(6) Texas vs. (11) Northern Iowa

(7) Oregon State vs. (10) VCU

(8) Saint Joseph’s vs. (9) Cincinnati

Unlike yesterday’s preview, this region’s first round games will be broken up into three categories: no-brainers, problematic picks,  and everyone’s favorite, upsets.  This region requires absolute decisiveness and confidence in one’s picks, so there are no judgment calls.  Here goes.


(1) Oregon over (16) Holy Cross/Southern

Even though Oregon is the weakest one seed in this year’s tournament, they are still a one seed and benefit from the fact that Holy Cross and Southern are battling in a play-in game.  While Oregon is a deeply flawed team for one that is seeded so highly, they’ll obviously get past this game.

Also, Holy Cross was 10-19 in the regular season.  Southern was 19-12, but neither team can take down the Ducks here.

(2) Oklahoma Over (15) Cal State Bakersfield

This game actually wouldn’t be a no-brainer if Cal State Bakersfield was better at three-point shooting.  However, it’ll be hard for the Roadrunners to pull it out if they continue to shoot around their 34% clip from deep against a Sooner team that’s third in the tournament in  shooting from behind the arc.

Other than this, the battle between these two teams is actually kind of even.  Both teams’ rebounding and assist numbers are strikingly similar, and the Sooners are actually more prone to turnovers than Cal State Bakersfield.  It will still take a miracle, though, for the Roadrunners to get by Oklahoma in this first round matchup.  I’ve got the Sooners, and confidently.

Now that that’s over and done with, we’ll get on to the next section….

Problematic Picks

(3) Texas A&M over (14) Green Bay

Texas A&M is one of the best teams in the West Region and the NCAA Tournament as a whole.  That being said, their matchup with the Phoenix is an intriguing one.

For one thing, Green Bay plays the fastest pace of any team in the tournament (79.6 possessions per game) while Texas A&M plays one of the slowest (70.5 possessions per game).  This game, like the Miami-Buffalo game in the South, is going to be all about the tempo: slow and it goes to the Aggies, fast and it probably goes to the Phoenix.

While I went with Buffalo in that game, I like Texas A&M in this game because of their distribution of the ball and their physicality.  Look out for Green Bay in this one, though.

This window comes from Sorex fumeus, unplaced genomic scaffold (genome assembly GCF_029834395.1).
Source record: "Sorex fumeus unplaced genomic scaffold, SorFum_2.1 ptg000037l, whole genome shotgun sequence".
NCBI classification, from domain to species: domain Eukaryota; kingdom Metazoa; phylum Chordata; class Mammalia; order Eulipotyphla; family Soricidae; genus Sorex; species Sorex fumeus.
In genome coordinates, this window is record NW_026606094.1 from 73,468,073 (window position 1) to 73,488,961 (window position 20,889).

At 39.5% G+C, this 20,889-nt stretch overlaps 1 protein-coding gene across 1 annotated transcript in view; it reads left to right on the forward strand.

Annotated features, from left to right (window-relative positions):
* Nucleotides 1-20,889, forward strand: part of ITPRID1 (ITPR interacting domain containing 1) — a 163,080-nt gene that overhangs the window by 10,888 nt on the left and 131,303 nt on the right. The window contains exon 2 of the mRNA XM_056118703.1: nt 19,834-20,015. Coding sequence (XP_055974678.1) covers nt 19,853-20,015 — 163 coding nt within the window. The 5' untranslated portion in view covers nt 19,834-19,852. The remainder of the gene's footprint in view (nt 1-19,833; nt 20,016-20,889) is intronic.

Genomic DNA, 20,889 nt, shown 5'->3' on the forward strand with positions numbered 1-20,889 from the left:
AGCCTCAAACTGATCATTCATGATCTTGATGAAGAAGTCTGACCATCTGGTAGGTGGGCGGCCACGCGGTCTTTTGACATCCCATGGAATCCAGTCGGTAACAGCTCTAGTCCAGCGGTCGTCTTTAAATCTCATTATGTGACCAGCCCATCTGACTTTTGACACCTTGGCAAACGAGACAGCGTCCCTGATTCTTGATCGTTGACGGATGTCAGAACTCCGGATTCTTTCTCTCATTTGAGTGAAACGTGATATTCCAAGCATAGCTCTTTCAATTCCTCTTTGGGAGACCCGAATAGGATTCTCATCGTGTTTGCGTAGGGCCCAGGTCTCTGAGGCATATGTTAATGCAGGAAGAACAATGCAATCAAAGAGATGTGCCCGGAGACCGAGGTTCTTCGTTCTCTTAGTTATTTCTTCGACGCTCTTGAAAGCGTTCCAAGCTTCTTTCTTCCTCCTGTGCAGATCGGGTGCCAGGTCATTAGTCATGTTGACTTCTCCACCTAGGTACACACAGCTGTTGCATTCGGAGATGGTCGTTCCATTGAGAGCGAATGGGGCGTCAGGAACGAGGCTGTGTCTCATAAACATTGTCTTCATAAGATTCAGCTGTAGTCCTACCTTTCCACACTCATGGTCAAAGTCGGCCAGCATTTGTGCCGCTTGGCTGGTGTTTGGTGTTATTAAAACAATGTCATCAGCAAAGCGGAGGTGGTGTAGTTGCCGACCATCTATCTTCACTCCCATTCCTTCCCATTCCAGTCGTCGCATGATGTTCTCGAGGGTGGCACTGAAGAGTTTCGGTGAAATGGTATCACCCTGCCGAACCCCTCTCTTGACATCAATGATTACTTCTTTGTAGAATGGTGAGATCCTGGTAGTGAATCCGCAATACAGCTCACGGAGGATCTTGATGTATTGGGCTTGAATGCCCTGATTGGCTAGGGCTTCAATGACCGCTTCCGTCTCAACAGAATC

(9) Cincinnati over (8) Saint Joseph’s

The Hawks of Saint Joseph’s provide matchup problems while the Bearcats of Cincinnati provide tenacious defense and all-world toughness.  What gives?

This game is as close to a toss-up as it gets.  However, my pick is the Bearcats because this is basically an even matchup in all of the areas that matter except for one: defense.  Cincinnati’s defense allows the tenth-least points per game of any team in the country, and while they have struggled at times this season, their defense always translates to the tournament.  They should get out of this game, but don’t be stunned if the Hawks win this one, either.

And that’s it for problematic picks.  Yes, there are four upsets here; the craziness only starts with these four shockers.  Here are my upsets for the West Region:

(10) VCU over (7) Oregon State

While this is a minor upset, the Rams are one of the underseeded teams this March.  On the other hand, Oregon State is overseeded and likely undeserving of being on the seven line.  VCU, after back-to-back overtime losses in the tournament, can knock Oregon State around in the rebounding department; while I may overemphasize this, it is absolutely critical to win the rebound battle come postseason time.

Every other area of this matchup is fairly even, so this game should be fairly close.  However, look for the Rams to pull the minor upset here.

(11) Northern iowa over (6) Texas

The Northern Iowa Panthers were not supposed to be here.  After an upset over Wichita State, though, the team was one win away from the tournament and tied with Evansville in the final seconds of the Missouri Valley Conference title game when this happened: